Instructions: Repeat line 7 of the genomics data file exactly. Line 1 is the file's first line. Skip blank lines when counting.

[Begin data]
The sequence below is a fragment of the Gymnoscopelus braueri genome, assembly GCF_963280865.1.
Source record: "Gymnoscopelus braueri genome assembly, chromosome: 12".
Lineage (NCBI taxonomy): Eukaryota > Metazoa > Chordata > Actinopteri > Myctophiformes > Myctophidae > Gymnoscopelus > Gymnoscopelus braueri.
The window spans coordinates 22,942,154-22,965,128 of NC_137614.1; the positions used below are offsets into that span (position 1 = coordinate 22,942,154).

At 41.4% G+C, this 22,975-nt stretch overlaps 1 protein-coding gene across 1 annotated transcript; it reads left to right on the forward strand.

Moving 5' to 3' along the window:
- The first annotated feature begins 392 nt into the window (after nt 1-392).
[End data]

- The first annotated feature begins 392 nt into the window (after nt 1-392).